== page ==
Dear Barry

Our ground rent article captured the imagination of readers - including one property owner who reached out for our help.
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You may remember back in November we published a comprehensive guide to a widely-misunderstood (and oft-resented!) aspect of property ownership – ground rent.

Our guide to buying out (or redeeming) the ground rent on your property seems to have captured the imagination of our readers, as we had a massive response to the article. One such reader who got in touch was Norman, a property owner in Belfast.

He’d long been interested in the idea of ground rent redemption. Whilst he’d heard many property professionals talking about the concept over the years, when he pressed them on it, he was told it was complicated or too difficult.

Norman dropped us a line to say how impressed he was with our article; that it laid things out really clearly and simplified the process for him. He wanted to know if we would give him a hand in redeeming his ground rent, and I for one was only too happy to put one of our articles into action in the real world.

After a good chat at the office, he went away and sent the following into Land & Property Services in Belfast (LPS):

  • The GR1 application form
  • Receipt for his most recent ground rent payment
  • A payment to redeem the ground rent (almost always nine times your annual ground rent) including an amount to bring his ground rent up to date – ie to pay off the arrears between his last ground rent payment and today
  • A copy of his lease certified by the bank who hold the deeds

This is where we learned first-hand just how thorough Land & Property Services are, as they replied swiftly advising the following was needed to complete the application:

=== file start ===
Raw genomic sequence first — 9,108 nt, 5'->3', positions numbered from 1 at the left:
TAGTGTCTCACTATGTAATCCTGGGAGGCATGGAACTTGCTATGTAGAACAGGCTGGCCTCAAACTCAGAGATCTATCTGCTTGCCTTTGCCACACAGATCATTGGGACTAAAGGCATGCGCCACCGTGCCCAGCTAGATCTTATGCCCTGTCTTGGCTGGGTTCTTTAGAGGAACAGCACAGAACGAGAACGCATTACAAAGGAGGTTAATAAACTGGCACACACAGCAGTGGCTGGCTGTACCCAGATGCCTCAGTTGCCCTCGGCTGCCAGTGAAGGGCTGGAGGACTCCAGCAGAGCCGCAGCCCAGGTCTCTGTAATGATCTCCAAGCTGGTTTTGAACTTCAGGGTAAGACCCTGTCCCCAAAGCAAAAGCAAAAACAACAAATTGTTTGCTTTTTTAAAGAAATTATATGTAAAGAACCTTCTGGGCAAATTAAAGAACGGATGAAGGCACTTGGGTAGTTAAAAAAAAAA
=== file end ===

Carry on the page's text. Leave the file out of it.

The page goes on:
• The lease needed to be certified
  • The form to be signed by himself and witnessed by a solicitor
  • £50 land registration fee
  • Payment of ground rent arrears

The solicitor’s signature was a simple oversight that Norman quickly rectified. 

However, having provided a certified lease and a payment which was more than sufficient to cover redemption plus arrears and fees, we contacted Barbara McVeigh at LPS directly on his behalf for clarification. She promptly came back with clear explanations:

  • The lease needs to be stamped by a solicitor or mortgage company to prove this is the actual copy and not a forgery.
  • £50 land registration fee is not mentioned on the GR1 form and is not included on the guidance notes either – but because it is mentioned on the website they do not include this in form guidance notes.
  • Ground Rent arrears – payment goes directly to the current leaseholder or ground rent manager.

Above: My thanks to Barbara McVeigh for efficient and thorough work on this ground rent redemption.


Norman took the following actions:

  • Got his application form signed and his lease certified by a solicitor
  • Contacted the ground management company to pay his arrears and get an up-to-date receipt
  • Sent it all back with £50 land registration fee + a cheque for his ground redemption

On 13th February Norman contacted us to say he was the proud owner of a Certificate of Redemption!

Despite hitting a couple of hiccups, the process took less than 4 weeks from initial application to completion, and we have to say - the team at the LPS Ground Rent office are helpful, approachable and efficient in their work.

So, the takeaway lessons are:

  • Get your solicitor to certify your lease and sign your application
  • Pay any arrears directly to your ground rent manager – then get a receipt
  • Two payments go to LPS - £50 Land Registration Fee and Ground Rent Redemption (usually ground rent x 9)
  • If in doubt – check the guidance notes AND the website. Or phone the team directly!


This is exactly why I started this blog. I’ve been in property for over 20 years, and putting all that knowledge and experience into articles that not only interest people but actually empower them to do things – well, that is something I find really satisfying.

Seeing people using the information we publish to their advantage is why we write this blog. Don’t hesitate to get in touch if there’s something you’d like us to write or do to help you today.